One of the advertised benefits of entrepreneurship is that you can "be your own boss." This is, in a large sense, utter hogwash. If you're selling something--goods or services--your customers are your bosses and control you with their buying behaviors. Learn all you can about the identity and habits of your customer base and you'll make far fewer missteps.

  • If you can afford the note, you can afford to save up for it.

I have a real problem with this. I am, admittedly, debt-averse--a stance developed through some hard lessons. Unless it is essential, avoid paying interest to anybody. Interest is money you pay to someone else because you were not disciplined enough to save in advance.

  •  Develop your marketing channels before you fully commit to production.

I know, I know: you can't sell something you haven't made. Actually, you can; swindlers do it all the time. The problem is: how can you ethically sell something you haven't made? Okay, make a few and see how they go over. See if there is any demand for your product. If there isn't, can you create a perceived need or value? If you're making something nobody is buying, you do not have a business: you have a hobby.
Remember that you're selling to people!

  • "I'm going to sell it on the Internet" is not a marketing plan.
Perhaps it's just what I sell, or that I'm totally inept at Etsy/whatever, but Internet marketing just doesn't work for me (and I have a college degree in Geek). My husband is a jewelry artist and has sold, maybe, 5 pieces on our Etsy store (yes, our pictures are awful). That conversion rate is infinitesimal. He also sells at art fairs and crafts fairs where our conversion rate is about 25%. If you walk into our booth, there's a 1-in-4 chance you'll buy something. Part of that gorgeous booth design, but a big part is experienced inside-sales staff who know the questions to ask to make recommendations for the customer. My point is, Internet sales are all the rage, but our bread-and-butter is grassroots face-to-face retail.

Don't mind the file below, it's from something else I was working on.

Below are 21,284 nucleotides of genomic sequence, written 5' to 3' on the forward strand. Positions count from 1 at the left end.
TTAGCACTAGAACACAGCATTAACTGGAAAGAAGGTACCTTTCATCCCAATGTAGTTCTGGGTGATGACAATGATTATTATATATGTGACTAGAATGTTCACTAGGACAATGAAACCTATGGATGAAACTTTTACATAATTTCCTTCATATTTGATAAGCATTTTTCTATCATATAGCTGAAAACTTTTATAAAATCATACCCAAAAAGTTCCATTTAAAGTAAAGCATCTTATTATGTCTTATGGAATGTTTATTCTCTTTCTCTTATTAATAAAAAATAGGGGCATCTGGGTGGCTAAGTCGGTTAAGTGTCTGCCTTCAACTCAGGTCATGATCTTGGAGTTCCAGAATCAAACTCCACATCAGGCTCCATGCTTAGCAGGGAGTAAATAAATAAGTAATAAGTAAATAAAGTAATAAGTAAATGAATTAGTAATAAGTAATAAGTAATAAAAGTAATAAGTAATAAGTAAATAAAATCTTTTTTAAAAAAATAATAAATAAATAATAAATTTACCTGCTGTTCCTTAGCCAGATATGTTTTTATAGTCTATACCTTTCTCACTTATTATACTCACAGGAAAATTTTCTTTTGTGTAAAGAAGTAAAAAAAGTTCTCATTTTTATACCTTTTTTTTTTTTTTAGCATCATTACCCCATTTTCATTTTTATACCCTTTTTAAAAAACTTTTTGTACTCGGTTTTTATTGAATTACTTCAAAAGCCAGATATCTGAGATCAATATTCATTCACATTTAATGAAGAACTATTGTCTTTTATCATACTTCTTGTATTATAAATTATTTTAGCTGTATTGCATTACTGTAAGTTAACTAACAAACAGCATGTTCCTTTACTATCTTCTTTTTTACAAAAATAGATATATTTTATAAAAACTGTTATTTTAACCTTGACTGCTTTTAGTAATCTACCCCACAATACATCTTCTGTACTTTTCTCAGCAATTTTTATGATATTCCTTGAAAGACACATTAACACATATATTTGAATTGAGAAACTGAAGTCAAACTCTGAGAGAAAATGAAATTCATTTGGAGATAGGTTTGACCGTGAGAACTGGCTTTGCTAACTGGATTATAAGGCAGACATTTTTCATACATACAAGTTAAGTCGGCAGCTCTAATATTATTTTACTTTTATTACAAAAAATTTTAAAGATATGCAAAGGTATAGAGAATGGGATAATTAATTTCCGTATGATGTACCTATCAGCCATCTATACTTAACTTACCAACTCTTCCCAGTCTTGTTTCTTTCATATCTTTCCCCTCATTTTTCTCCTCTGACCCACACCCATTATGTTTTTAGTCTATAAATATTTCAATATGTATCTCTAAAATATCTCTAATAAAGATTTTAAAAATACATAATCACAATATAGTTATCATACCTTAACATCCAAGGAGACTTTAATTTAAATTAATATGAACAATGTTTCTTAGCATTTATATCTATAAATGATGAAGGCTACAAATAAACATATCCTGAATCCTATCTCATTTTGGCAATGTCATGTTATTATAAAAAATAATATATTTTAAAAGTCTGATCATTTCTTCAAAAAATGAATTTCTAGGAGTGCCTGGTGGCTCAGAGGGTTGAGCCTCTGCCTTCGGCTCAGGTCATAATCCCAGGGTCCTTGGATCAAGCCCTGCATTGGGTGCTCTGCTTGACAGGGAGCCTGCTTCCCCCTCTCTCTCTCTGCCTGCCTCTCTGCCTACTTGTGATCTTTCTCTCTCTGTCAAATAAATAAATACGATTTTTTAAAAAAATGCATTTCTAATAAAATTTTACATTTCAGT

• Control costs.
Cost control is the difference between success and failure. In your personal life, each dollar you spend costs you at least $1.25 to make. If you follow that trend in your business, you'll soon be out of business. Margin is the difference between what it costs to make your product and what your customers pay for your product. The bigger the margin, the more you can pocket or reinvest in your business. While you're minimizing costs, always be on the lookout for value. Make sure that you're not degrading your product quality in the name of cost control.

  • Know when to say when.

If you're not making money, and you've given your business adequate time to develop, and you're not having fun, and you can quit without losing the farm, stop. Do something else. Do nothing else. Take a break before your next big idea. Give it your all, but, when your all isn't enough, stop.

  • So, you're going to see me on next month's cover of Entrepreneur magazine, right?